3D Printing Zooms Into Formula One

The world of 3D printing has taken a leap into the world of fast cars and sport with the news that the McLaren-Honda Formula One racing team is to use 3D printing in its 2017 car. The team has announced that they are embarking on a partnership with 3D printing company Stratasys to ramp up the speed of producing parts.

The partnership will see a Stratasys 3D printer on the trackside at the Bahrain Grand Prix, allowing McLaren-Honda to quickly and easily tweak the designs of any prototypes. This ability to print parts that will be race ready will allow them to integrate any design modifications that may normally take weeks to produce incredibly quickly, helping to reduce the weight of their race car.

Weight is incredibly important in Formula One as the lighter a car is, the quicker it will be able to go in a race. It is obvious that McLaren-Honda hopes that this ability to implement new designs faster than ever will help their chances of being competitive and potentially winning races.

About Formula One Cars

A Formula One car is often a feat of engineering with the cars able to reach blistering speeds of over 321km/h (200mph), with the record currently set at 372.6km/h (231mph) during the 2005 Italian Grand Prix.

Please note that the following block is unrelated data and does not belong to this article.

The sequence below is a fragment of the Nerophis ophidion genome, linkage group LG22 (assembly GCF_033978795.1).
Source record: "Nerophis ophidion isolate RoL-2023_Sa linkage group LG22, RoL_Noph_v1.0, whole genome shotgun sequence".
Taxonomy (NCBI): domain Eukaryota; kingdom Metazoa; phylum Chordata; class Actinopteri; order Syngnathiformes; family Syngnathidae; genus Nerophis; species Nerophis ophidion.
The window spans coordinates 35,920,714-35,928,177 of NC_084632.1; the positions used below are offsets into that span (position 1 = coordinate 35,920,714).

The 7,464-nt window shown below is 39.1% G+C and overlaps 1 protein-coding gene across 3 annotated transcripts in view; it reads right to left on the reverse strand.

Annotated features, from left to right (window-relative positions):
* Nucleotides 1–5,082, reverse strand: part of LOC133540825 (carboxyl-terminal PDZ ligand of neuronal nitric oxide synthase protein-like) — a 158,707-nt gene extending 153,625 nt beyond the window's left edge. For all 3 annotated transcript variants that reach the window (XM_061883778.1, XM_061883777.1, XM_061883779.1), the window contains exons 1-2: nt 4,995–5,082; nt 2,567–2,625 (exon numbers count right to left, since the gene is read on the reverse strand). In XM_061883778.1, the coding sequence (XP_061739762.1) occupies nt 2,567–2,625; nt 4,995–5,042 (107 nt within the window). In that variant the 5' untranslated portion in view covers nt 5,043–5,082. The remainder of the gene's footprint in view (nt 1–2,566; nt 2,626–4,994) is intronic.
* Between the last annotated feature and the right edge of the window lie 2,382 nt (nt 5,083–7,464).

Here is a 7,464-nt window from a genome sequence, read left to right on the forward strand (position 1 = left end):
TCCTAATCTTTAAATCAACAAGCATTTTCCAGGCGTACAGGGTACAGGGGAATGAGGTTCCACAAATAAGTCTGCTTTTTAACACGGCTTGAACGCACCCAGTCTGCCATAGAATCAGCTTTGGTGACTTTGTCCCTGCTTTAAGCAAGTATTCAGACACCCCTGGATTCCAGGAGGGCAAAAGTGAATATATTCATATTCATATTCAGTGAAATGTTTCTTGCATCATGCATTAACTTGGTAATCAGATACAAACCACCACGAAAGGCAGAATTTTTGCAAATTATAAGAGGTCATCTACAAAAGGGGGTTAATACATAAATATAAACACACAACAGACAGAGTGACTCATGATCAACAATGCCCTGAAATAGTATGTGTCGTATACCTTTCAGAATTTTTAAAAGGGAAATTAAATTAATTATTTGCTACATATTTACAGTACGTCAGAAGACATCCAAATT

The cars are created to be as aerodynamic as possible to create a significant amount of downforce to allow cars to corner quickly while also reducing the amount of drag that they suffer that could potentially slow a car down.

The Stratasys press release said that Eric Boullier of McLaren Racing had recently stated, “It has become clear that motorsport’s reliance on rapid prototyping and additive manufacturing, and the ability to radically cut time to market, is increasing.”

This move forward into the world of 3D printing for McLaren-Honda is likely to be viewed closely by other Formula One teams. Could it possible that we see 3D printers on the trackside more often in the future as the benefits of 3D printing is realised in the high speed environment of Formula One?

Source:

http://blog.stratasys.com/2017/04/06/how-the-most-technically-advanced-sport-will-push-3d-printing-forward/#_ga=1.897010.2144487372.1491905579

 

Sarah Jubb